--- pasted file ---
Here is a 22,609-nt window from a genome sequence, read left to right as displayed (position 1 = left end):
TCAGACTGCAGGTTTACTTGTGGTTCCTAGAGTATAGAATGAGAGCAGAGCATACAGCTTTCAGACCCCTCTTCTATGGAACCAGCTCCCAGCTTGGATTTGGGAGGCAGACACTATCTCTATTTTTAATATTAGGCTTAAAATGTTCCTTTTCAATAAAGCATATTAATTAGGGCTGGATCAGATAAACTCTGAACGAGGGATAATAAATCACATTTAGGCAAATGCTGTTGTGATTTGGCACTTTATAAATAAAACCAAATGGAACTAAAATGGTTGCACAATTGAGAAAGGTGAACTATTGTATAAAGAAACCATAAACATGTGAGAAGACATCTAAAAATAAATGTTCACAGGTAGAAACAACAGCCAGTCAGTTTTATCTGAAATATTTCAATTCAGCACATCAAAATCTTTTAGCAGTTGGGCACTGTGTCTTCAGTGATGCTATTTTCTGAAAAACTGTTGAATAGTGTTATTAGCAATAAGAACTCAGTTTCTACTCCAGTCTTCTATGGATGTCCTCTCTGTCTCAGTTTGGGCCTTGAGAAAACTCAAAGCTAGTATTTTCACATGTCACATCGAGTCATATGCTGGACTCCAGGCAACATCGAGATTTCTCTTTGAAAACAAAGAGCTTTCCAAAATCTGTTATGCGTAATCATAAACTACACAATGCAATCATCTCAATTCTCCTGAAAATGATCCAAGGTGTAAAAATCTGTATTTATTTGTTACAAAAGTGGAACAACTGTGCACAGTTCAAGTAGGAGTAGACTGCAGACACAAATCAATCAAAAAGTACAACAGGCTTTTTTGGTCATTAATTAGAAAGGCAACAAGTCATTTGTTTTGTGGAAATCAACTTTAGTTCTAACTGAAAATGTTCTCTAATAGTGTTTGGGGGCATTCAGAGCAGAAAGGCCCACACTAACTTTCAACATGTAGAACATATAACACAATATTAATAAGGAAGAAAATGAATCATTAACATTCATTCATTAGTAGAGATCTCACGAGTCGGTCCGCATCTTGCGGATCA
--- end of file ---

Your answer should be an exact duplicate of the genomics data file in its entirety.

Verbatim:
Here is a 22,609-nt window from a genome sequence, read left to right as displayed (position 1 = left end):
TCAGACTGCAGGTTTACTTGTGGTTCCTAGAGTATAGAATGAGAGCAGAGCATACAGCTTTCAGACCCCTCTTCTATGGAACCAGCTCCCAGCTTGGATTTGGGAGGCAGACACTATCTCTATTTTTAATATTAGGCTTAAAATGTTCCTTTTCAATAAAGCATATTAATTAGGGCTGGATCAGATAAACTCTGAACGAGGGATAATAAATCACATTTAGGCAAATGCTGTTGTGATTTGGCACTTTATAAATAAAACCAAATGGAACTAAAATGGTTGCACAATTGAGAAAGGTGAACTATTGTATAAAGAAACCATAAACATGTGAGAAGACATCTAAAAATAAATGTTCACAGGTAGAAACAACAGCCAGTCAGTTTTATCTGAAATATTTCAATTCAGCACATCAAAATCTTTTAGCAGTTGGGCACTGTGTCTTCAGTGATGCTATTTTCTGAAAAACTGTTGAATAGTGTTATTAGCAATAAGAACTCAGTTTCTACTCCAGTCTTCTATGGATGTCCTCTCTGTCTCAGTTTGGGCCTTGAGAAAACTCAAAGCTAGTATTTTCACATGTCACATCGAGTCATATGCTGGACTCCAGGCAACATCGAGATTTCTCTTTGAAAACAAAGAGCTTTCCAAAATCTGTTATGCGTAATCATAAACTACACAATGCAATCATCTCAATTCTCCTGAAAATGATCCAAGGTGTAAAAATCTGTATTTATTTGTTACAAAAGTGGAACAACTGTGCACAGTTCAAGTAGGAGTAGACTGCAGACACAAATCAATCAAAAAGTACAACAGGCTTTTTTGGTCATTAATTAGAAAGGCAACAAGTCATTTGTTTTGTGGAAATCAACTTTAGTTCTAACTGAAAATGTTCTCTAATAGTGTTTGGGGGCATTCAGAGCAGAAAGGCCCACACTAACTTTCAACATGTAGAACATATAACACAATATTAATAAGGAAGAAAATGAATCATTAACATTCATTCATTAGTAGAGATCTCACGAGTCGGTCCGCATCTTGCGGATCA